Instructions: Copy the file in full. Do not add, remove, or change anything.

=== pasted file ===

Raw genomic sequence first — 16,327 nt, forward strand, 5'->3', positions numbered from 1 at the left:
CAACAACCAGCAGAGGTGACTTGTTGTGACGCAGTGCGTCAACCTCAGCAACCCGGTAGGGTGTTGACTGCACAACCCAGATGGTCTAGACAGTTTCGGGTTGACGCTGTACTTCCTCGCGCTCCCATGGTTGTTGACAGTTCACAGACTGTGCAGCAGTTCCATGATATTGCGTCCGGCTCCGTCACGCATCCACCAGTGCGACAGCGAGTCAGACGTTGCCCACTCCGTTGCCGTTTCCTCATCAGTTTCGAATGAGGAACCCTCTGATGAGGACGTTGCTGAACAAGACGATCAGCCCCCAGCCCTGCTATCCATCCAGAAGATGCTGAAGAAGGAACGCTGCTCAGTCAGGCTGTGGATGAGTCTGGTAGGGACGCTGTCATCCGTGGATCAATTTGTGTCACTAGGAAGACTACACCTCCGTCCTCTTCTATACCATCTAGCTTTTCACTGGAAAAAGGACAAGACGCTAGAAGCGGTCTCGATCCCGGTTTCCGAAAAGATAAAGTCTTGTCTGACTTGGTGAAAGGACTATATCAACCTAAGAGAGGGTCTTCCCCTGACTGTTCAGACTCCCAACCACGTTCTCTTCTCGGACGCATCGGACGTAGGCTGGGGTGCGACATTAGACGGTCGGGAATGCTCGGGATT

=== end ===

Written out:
Raw genomic sequence first — 16,327 nt, forward strand, 5'->3', positions numbered from 1 at the left:
CAACAACCAGCAGAGGTGACTTGTTGTGACGCAGTGCGTCAACCTCAGCAACCCGGTAGGGTGTTGACTGCACAACCCAGATGGTCTAGACAGTTTCGGGTTGACGCTGTACTTCCTCGCGCTCCCATGGTTGTTGACAGTTCACAGACTGTGCAGCAGTTCCATGATATTGCGTCCGGCTCCGTCACGCATCCACCAGTGCGACAGCGAGTCAGACGTTGCCCACTCCGTTGCCGTTTCCTCATCAGTTTCGAATGAGGAACCCTCTGATGAGGACGTTGCTGAACAAGACGATCAGCCCCCAGCCCTGCTATCCATCCAGAAGATGCTGAAGAAGGAACGCTGCTCAGTCAGGCTGTGGATGAGTCTGGTAGGGACGCTGTCATCCGTGGATCAATTTGTGTCACTAGGAAGACTACACCTCCGTCCTCTTCTATACCATCTAGCTTTTCACTGGAAAAAGGACAAGACGCTAGAAGCGGTCTCGATCCCGGTTTCCGAAAAGATAAAGTCTTGTCTGACTTGGTGAAAGGACTATATCAACCTAAGAGAGGGTCTTCCCCTGACTGTTCAGACTCCCAACCACGTTCTCTTCTCGGACGCATCGGACGTAGGCTGGGGTGCGACATTAGACGGTCGGGAATGCTCGGGATT